It was the morning of Monday, September 13, 1965 and the kids in my 2nd grade class in Boston, MA were chirping excitedly about something called "beetles" that they had seen on TV the night before. I honestly didn’t know what they were talking about. Of course, now we could know in retrospect that the night before had been the last of four television appearances on the Ed Sullivan show by those "youngsters from Liverpool, who call themselves the Beatles." It wouldn’t be until I was nine years old that I would be in full awe of the Beatles and the world they created for us. The arrival in our house of the Rubber Soul
album ensured that I would forever be steeped in their mystique. It is impossible to convey how much they were a part of our everyday lives unless you were there growing up with them and anticipating with inexplicable excitement any sign of a new song on the radio. Much later we would have The White Album
and it was fantastic. But to me, Rubber Soul
was always the "Brown Album." Apart from the coloring of the font on the album cover and of the brown suede jackets the lads were sporting, its songs were richly evocative of an earthiness, of the soil and trees. From the start, ("I’ve Just Seen A Face") there were acoustic guitars, soft and oily as of the resin from the woody hollow body. "Michelle," "I’m Looking Through You," and "In My Life" carry the sepia tone through as the heart of the album. But the very core of the album, dressed up like a transient and seemingly disaffected, was "Norwegian Wood" – an unassuming song whose power came out of nowhere - broody and with sitar drone, we had not heard of this before. Or more accurately, I had not. I was hooked. My brother and I put down the tennis rackets we were using as faux guitars to play along with our favorite records. We picked up a worn out small-box Gibson, learned how to string our own bead necklaces and even wore Nehru jackets. But that’s yet another album…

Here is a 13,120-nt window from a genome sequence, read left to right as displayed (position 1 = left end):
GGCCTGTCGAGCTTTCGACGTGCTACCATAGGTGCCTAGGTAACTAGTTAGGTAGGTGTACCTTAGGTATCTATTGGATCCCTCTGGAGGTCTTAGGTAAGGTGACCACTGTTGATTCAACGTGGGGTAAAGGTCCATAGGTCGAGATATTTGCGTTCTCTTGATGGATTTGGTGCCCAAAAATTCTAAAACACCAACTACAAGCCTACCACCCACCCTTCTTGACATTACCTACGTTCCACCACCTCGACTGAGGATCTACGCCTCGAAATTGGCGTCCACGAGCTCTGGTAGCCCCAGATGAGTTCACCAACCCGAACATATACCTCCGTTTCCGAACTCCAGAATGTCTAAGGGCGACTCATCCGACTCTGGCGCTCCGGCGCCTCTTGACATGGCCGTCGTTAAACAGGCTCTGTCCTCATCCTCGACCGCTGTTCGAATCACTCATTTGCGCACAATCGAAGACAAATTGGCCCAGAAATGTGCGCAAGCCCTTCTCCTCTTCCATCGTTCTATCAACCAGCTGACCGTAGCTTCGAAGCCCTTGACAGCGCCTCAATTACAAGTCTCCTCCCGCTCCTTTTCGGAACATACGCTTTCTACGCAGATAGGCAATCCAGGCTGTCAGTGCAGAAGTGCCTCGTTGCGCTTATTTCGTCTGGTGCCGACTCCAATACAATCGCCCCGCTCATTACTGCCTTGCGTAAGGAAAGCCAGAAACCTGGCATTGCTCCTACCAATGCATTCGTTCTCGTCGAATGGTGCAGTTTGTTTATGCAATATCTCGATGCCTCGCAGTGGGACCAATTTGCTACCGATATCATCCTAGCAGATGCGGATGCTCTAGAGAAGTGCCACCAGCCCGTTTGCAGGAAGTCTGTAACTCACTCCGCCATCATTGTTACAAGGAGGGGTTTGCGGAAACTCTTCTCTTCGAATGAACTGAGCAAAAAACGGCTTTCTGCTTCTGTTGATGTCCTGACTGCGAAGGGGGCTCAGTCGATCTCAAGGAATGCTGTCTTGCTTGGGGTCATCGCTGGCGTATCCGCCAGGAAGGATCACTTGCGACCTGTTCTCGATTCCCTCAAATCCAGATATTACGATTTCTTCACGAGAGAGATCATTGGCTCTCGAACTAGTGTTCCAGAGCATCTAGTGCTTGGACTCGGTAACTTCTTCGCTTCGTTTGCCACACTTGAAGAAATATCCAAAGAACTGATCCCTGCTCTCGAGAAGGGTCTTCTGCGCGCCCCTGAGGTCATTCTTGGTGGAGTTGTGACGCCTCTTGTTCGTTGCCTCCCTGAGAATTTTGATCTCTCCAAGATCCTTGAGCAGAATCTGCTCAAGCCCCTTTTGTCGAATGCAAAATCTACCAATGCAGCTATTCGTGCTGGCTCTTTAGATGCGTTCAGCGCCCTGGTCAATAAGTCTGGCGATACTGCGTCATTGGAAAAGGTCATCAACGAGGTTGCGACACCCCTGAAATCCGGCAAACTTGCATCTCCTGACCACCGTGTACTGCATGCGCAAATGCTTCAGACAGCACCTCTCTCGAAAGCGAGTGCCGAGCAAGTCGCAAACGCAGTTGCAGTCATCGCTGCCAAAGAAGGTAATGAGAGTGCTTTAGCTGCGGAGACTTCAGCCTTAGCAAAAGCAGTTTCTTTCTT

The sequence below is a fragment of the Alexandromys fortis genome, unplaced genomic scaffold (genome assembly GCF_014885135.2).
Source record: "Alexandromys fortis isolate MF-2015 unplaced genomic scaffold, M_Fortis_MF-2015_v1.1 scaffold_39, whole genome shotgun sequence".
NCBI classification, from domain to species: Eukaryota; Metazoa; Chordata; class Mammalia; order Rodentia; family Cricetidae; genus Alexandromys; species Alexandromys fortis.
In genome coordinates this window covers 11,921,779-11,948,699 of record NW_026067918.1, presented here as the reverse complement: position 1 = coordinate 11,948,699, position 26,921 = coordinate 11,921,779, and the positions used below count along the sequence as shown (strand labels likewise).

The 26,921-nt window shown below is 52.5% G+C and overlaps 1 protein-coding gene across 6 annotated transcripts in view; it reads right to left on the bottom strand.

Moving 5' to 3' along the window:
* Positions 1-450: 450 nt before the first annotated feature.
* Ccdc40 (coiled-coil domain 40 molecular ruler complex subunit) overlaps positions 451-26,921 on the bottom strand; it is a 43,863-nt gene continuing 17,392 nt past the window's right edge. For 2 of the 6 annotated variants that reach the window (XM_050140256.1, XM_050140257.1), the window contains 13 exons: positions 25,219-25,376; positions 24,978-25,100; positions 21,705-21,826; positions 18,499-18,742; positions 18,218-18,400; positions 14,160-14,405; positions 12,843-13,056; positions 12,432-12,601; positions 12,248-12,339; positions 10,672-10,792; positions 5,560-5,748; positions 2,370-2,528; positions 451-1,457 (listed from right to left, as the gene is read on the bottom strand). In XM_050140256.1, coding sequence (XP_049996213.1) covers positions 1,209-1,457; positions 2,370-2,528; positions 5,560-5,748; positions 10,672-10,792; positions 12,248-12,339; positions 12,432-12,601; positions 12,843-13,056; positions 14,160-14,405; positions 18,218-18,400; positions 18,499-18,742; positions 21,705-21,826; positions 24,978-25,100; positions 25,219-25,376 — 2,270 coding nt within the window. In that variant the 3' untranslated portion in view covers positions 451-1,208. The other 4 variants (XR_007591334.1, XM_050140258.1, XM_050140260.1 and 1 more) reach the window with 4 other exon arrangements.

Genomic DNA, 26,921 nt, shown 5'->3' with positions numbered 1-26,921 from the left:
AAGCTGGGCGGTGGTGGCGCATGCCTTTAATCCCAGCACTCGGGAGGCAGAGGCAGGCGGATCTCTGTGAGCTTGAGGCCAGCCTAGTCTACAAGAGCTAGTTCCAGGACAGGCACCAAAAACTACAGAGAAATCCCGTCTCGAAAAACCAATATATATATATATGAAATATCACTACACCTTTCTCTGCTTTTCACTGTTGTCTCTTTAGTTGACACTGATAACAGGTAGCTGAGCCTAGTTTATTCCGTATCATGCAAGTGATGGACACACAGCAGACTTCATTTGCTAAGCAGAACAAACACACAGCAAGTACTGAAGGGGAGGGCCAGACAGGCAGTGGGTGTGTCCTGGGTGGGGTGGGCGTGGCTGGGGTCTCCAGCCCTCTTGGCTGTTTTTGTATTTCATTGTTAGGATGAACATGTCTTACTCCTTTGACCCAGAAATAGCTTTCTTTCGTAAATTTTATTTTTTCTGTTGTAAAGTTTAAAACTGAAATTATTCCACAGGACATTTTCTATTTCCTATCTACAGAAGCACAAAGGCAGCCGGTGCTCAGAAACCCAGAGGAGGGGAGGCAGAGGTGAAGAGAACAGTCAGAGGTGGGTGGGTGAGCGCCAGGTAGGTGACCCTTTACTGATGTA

is a benchmark album in the Beatles catalog. It marks the end of their early career, as it would be their last album to be supported by a live tour and marks the beginning of their run as the most original and talented recording band in the world. From the punchy bass and layered percussion on the rock and soul opener "Drive My Car" through to the spacey high harmonies and funky guitar interplay on closer "Run For Your Life," Rubber Soul
is ear candy. Each song has a dynamic individual sound. Producer George Martin does a magical job blending so many instruments and influences into a cohesive whole, but it's the creative energy and drive of the band that make it all possible. The maudlin air of "Michelle" somehow fits perfectly next to "What Goes On" and its chicken scratch romp. "Norwegian Wood" with its hypnotic Indian influence sounds only natural on an album featuring the Greek folk revival of "Girl." The thoughtful "Nowhere Man" and "The Word" with its shout out to LOVE, sound personal and universal at the same time. My two favorites are John's sad/sweet "In My Life" with its invocation of things past and George's distorted guitar driven "If I Needed Someone" which hints at the future of psychedelic music. Another classic by a band growing daily.